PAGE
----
Push Playlists: Just start off with your name and what you do or like what's your affiliated with things of that nature?
Korede: My name is Korede Aderele, I'm a computer science major. I'm from Lagos, Nigeria. I'm an international student in the states right now studying at Drexel University, third year out of five. I've done a couple internships and lived in SF for six months from April till September. I worked at Coinbase and Google over that period and also worked at Google the summer before. I've been pretty much back and forth between the Bay Area and Philly over the time I've been in states. Um, yeah, I guess that's my interest for the most part.
Push Playlists: What got you into tech in the first place? That's always an interesting story.
Korede: Uh, yeah, I, I guess I've been fascinated with building stuff since I was a kid. Writing software was the closest way I could easily do it as opposed to like hardware, which is much harder to get into from jump. I was really interested in the startup space in Lagos while I was in high school and I kind of wanted to do that start up thing or at least work in that space. So I came to the states and applied to a bunch of internships. I ended up at Google that first summer and everything else came after that I guess.
Push Playlists: Can you give us a glimpse into what your first experience was like at Google?
Korede: It was interesting. I guess it was really exciting. The general theme for me was to really maximize on that. The analogy I use for doing internships and coming to the states and all those things is just generally having my horizons expanded so it was less about what I was doing and more about how much more I would be able to do because of my experience. I learned a bunch more about tech and got a lot connections and all that stuff. The second time I learned even more about even more connections. So just that general pattern of having more stuff I can potentially do with my life. I'm really excited.
Push Playlists: What is your ultimate goal in general?
Korede: Um, so, uh, I don't know. That's a loaded question. I don't really know. Right now there's a number of things. I'm really trying to challenge what people think about as computing, right now. I'm really fascinated with open source technology and blockchain. I worked at Coinbase for three months, so I guess that it kind of got me into that mind state. Then of course stuff about how to properly plan Urban environments like in my home country of Nigeria and the future of cities in developing countries.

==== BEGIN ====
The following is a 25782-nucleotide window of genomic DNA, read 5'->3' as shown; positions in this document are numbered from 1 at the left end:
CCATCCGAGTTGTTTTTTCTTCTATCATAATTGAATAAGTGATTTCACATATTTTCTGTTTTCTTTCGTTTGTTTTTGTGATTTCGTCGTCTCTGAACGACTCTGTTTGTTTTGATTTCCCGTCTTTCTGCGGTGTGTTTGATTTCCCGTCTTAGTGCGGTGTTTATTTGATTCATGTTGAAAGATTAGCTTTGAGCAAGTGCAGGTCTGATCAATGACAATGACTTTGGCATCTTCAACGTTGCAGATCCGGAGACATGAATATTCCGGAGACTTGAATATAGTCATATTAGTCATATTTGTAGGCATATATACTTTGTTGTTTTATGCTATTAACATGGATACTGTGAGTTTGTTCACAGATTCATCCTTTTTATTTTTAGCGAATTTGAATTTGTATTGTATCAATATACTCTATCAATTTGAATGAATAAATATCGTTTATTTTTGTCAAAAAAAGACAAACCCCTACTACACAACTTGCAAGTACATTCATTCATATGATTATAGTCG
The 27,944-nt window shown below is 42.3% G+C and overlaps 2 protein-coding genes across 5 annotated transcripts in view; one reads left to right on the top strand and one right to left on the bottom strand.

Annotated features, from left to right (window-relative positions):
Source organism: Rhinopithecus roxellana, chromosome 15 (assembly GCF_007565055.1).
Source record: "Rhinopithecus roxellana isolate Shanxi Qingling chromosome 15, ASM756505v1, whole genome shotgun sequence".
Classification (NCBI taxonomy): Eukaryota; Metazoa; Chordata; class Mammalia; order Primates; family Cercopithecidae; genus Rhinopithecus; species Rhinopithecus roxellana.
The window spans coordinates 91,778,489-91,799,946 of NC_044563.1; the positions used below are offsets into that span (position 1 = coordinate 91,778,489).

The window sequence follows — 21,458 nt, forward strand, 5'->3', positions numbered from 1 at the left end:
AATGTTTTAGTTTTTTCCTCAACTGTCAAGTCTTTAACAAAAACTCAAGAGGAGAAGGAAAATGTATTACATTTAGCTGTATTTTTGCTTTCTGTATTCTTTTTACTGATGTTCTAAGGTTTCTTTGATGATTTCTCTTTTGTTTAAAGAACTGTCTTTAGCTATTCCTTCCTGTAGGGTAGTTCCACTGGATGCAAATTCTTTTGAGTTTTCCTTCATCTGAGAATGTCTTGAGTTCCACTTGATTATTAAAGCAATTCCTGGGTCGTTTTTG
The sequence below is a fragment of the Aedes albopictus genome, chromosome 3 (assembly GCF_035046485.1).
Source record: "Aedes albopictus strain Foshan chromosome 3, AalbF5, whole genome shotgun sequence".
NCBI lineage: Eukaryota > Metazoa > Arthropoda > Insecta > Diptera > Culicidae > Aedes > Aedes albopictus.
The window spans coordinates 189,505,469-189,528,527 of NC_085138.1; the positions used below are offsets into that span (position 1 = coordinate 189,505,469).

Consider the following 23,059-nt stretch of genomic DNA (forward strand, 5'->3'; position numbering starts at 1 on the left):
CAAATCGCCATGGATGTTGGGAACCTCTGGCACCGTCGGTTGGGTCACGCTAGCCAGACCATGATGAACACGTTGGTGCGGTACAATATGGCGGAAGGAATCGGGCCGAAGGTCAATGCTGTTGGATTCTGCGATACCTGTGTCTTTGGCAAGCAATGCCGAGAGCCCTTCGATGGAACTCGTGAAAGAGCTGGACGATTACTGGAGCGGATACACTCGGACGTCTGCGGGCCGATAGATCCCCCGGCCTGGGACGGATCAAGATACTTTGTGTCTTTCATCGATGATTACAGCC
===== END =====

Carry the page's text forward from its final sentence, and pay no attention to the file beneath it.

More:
Push Playlists: It's interesting that you brought up the urban planning thing. Can you explain like your fascination with urban planning in general? Especially in immigrants from developing nations?
Korede: The reason why I'm interested in finding out about urban planning why I'm interested in learning about software infrastructure. They all have to do with questions of scaling and efficiency. Being from Nigeria, it's like a super huge population that's growing super fast. And it's like, how do urban areas or rather the places where most people live actually scale to fulfill their needs? It's just about solving those questions both in terms of software and in terms of human beings, which are fundamentally different but have similarities.
Push Playlists: How's your experience in Philadelphia? How have you maneuvered that space in the last two years or three years?
Korede: I've probably not done a great job. Sometimes I feel like I'm not great at exploring the city even though my school is right in the city. I could probably do a better job. Part of that is because I guess I've kind of been between the East and West coast for the past two years. However, it's definitely a city I'm developing a connection to for a variety of reasons. This is definitely a city with a lot of culture and all of that. I dunno, I could definitely do a better job.
Push Playlists: I always read your tweets, man. You have very interesting tweets and it definitely resonates when I talk to you. How does music play a role in this? How have integrated music into your life?